- Maddie Meyer, Getty Images
- Ditka has lots of opinions.
The other day I came across an old Mike Royko column that reminded me the Republican Party started hating Hillary Clinton even before her husband was elected president.
When Royko wrote, the 1992 Republican National Convention was about to begin, and party leaders were dishing up red meat to the faithful. Royko mocked the Republicans for sounding so ticked off by something Clinton had written almost 20 years earlier about the legal rights of children. Under the law, Clinton wrote in 1973, children were “almost powerless to articulate their own interests.” She considered this unfortunate, and she compared children to other legally helpless classes of people past and present, such as slaves—and married women. Jumping on this observation, the chairman of the Republican Party had just said Clinton “likened marriage and the family to slavery.” (Speaking to the convention, Pat Buchanan would ask, “What does Hillary believe?” and continue, “Well, Hillary believes that 12-year-olds should have a right to sue their parents.”
Royko commented in 1992 that if the Republicans truly believed children should be beaten but not heard they should endorse child abuse in their party platform. And I—reading Royko’s column 22 years later—thought, well, that’s a fight even the Republicans wouldn’t pick today.
But I’m not so sure.
On Tuesday NFL commissioner Roger Goodell suspended the Minnesota Vikings’ Adrian Peterson for the rest of the season, and perhaps longer, for abusing his four-year-old son and not wishing he hadn’t. The Tribune‘s David Haugh reported, “Peterson acknowledged punishing the boy with a stick badly enough to leave marks on his legs, ankles and genitals.” The boy had “leaves stuck in his mouth while his dad struck him with a branch,” and the only thing Peterson denies is having any idea “others would consider this abusive.”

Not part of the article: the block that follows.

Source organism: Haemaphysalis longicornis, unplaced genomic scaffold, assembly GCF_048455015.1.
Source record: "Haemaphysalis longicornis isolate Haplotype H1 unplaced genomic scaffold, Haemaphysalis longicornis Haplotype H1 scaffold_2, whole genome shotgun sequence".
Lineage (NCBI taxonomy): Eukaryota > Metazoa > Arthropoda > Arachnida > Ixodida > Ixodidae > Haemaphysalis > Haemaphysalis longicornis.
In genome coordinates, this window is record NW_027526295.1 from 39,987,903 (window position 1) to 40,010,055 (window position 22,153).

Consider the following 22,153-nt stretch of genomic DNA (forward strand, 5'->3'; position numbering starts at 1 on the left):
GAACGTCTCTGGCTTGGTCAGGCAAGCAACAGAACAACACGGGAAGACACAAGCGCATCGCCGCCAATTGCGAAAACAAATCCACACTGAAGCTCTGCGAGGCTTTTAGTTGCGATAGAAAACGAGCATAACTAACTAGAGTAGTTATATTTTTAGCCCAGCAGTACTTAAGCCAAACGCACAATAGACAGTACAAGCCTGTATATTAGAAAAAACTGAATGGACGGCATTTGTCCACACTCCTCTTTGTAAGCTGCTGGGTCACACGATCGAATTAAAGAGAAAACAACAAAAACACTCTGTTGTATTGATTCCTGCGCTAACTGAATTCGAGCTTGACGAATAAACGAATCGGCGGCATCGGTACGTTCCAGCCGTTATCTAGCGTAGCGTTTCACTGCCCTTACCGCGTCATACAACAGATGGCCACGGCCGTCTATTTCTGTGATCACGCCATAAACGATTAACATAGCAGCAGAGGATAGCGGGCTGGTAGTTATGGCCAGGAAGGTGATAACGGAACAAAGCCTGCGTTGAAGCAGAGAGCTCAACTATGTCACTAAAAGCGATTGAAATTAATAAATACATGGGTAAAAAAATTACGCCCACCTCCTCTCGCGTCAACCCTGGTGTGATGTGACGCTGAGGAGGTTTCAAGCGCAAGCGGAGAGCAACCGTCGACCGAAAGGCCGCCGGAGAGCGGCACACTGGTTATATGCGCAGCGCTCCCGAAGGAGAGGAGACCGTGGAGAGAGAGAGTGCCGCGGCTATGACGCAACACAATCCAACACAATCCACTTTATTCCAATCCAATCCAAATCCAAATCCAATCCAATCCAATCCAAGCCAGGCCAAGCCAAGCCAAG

“Goodell did what a little boy couldn’t and a Texas court didn’t,” wrote Haugh—”hold Peterson accountable for society’s most heinous act: child abuse.”
That accountability is what Hillary Clinton was championing back in the 70s. Even today, everyone isn’t convinced it’s appropriate.
In the Tuesday Sun-Times, Mike Ditka was asked if Goodell did the right thing when he suspended Peterson. No, said Ditka.
“The commissioner is out of line. What [Peterson] did was discipline his kid. Did he do it the right way? No. Maybe he thought he did. But I’m not privy to that. But I know one thing; If you are a parent in this world today and you don’t discipline your child when they’re growing up, they’ll probably grow up to be bad people. That’s all I’m going to tell you.”
But Ditka had more to say and said it. He had perspective to contribute:
“I think the commissioner should have reinstated him. First of all, it’s not about finances. It’s not about getting paid. What it’s about is his self-respect, dignity and honor. Maybe he did screw up, but, my God, who hasn’t screwed up. There are a lot of guys doing a lot more stupid things in the league today than what he did.”
All parents make mistakes. Do we want judges and commissioners looking over their shoulders as they try to bring their kids up right? Mike Ditka could have shared his views at the 1992 Republican convention and gotten a big hand. If he offers them at the convention in 2016, I doubt if he’ll be greeted as a dinosaur.